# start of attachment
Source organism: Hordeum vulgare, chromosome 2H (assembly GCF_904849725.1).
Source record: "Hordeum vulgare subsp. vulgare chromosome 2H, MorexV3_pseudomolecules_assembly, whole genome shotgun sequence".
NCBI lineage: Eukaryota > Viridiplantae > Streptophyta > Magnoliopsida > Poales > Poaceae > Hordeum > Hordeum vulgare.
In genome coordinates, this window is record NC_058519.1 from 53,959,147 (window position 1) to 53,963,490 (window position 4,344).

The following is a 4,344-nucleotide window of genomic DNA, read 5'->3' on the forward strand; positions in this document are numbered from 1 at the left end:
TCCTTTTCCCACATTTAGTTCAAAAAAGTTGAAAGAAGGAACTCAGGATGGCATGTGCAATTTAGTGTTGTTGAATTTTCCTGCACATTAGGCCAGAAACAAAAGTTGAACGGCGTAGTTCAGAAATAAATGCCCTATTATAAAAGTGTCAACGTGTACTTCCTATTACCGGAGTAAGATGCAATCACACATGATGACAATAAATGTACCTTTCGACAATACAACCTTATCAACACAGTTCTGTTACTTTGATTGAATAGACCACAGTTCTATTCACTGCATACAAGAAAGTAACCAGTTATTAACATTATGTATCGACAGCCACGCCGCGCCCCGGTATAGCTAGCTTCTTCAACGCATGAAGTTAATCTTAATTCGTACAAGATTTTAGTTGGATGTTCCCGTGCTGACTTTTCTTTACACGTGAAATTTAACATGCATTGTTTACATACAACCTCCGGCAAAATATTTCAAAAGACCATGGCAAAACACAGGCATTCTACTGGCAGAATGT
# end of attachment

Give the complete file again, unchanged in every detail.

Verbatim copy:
Source organism: Hordeum vulgare, chromosome 2H (assembly GCF_904849725.1).
Source record: "Hordeum vulgare subsp. vulgare chromosome 2H, MorexV3_pseudomolecules_assembly, whole genome shotgun sequence".
NCBI lineage: Eukaryota > Viridiplantae > Streptophyta > Magnoliopsida > Poales > Poaceae > Hordeum > Hordeum vulgare.
In genome coordinates, this window is record NC_058519.1 from 53,959,147 (window position 1) to 53,963,490 (window position 4,344).

The following is a 4,344-nucleotide window of genomic DNA, read 5'->3' on the forward strand; positions in this document are numbered from 1 at the left end:
TCCTTTTCCCACATTTAGTTCAAAAAAGTTGAAAGAAGGAACTCAGGATGGCATGTGCAATTTAGTGTTGTTGAATTTTCCTGCACATTAGGCCAGAAACAAAAGTTGAACGGCGTAGTTCAGAAATAAATGCCCTATTATAAAAGTGTCAACGTGTACTTCCTATTACCGGAGTAAGATGCAATCACACATGATGACAATAAATGTACCTTTCGACAATACAACCTTATCAACACAGTTCTGTTACTTTGATTGAATAGACCACAGTTCTATTCACTGCATACAAGAAAGTAACCAGTTATTAACATTATGTATCGACAGCCACGCCGCGCCCCGGTATAGCTAGCTTCTTCAACGCATGAAGTTAATCTTAATTCGTACAAGATTTTAGTTGGATGTTCCCGTGCTGACTTTTCTTTACACGTGAAATTTAACATGCATTGTTTACATACAACCTCCGGCAAAATATTTCAAAAGACCATGGCAAAACACAGGCATTCTACTGGCAGAATGT